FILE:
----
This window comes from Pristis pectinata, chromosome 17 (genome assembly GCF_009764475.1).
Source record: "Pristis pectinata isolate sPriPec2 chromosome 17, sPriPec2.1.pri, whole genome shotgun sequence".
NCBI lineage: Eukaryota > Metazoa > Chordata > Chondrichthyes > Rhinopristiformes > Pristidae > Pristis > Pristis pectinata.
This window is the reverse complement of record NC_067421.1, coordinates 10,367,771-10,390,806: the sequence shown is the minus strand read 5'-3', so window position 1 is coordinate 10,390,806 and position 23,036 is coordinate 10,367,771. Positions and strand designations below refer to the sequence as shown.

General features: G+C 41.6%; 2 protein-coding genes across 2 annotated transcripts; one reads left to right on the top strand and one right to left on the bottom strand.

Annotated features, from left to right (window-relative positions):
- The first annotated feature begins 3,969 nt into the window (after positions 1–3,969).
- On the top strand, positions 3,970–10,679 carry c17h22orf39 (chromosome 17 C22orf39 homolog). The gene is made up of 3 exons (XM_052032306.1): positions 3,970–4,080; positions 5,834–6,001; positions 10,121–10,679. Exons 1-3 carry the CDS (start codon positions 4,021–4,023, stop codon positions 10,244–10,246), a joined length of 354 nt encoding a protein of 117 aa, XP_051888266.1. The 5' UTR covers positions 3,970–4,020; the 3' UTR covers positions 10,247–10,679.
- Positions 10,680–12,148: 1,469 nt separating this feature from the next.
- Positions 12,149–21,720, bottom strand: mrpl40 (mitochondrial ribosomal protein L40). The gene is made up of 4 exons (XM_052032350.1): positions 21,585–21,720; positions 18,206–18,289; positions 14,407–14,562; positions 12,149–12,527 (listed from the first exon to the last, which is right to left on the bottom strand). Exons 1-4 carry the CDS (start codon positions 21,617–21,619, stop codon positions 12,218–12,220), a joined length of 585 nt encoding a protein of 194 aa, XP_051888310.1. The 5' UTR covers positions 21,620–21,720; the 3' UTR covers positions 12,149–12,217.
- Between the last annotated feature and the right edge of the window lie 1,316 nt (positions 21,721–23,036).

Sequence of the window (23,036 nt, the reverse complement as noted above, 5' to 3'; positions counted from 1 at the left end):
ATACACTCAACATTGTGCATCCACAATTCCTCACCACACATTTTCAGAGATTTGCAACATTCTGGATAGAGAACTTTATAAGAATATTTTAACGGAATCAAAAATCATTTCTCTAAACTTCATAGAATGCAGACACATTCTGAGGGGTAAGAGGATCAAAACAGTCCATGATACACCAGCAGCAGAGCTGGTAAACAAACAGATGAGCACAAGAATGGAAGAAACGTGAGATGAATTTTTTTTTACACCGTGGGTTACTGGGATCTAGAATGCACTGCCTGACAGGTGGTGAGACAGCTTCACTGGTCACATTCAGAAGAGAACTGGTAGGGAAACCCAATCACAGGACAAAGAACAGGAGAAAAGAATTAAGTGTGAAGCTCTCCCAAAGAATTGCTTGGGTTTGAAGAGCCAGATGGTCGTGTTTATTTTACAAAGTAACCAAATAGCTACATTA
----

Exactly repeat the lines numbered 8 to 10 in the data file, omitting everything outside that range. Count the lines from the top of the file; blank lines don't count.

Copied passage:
- On the top strand, positions 3,970–10,679 carry c17h22orf39 (chromosome 17 C22orf39 homolog). The gene is made up of 3 exons (XM_052032306.1): positions 3,970–4,080; positions 5,834–6,001; positions 10,121–10,679. Exons 1-3 carry the CDS (start codon positions 4,021–4,023, stop codon positions 10,244–10,246), a joined length of 354 nt encoding a protein of 117 aa, XP_051888266.1. The 5' UTR covers positions 3,970–4,020; the 3' UTR covers positions 10,247–10,679.
- Positions 10,680–12,148: 1,469 nt separating this feature from the next.
- Positions 12,149–21,720, bottom strand: mrpl40 (mitochondrial ribosomal protein L40). The gene is made up of 4 exons (XM_052032350.1): positions 21,585–21,720; positions 18,206–18,289; positions 14,407–14,562; positions 12,149–12,527 (listed from the first exon to the last, which is right to left on the bottom strand). Exons 1-4 carry the CDS (start codon positions 21,617–21,619, stop codon positions 12,218–12,220), a joined length of 585 nt encoding a protein of 194 aa, XP_051888310.1. The 5' UTR covers positions 21,620–21,720; the 3' UTR covers positions 12,149–12,217.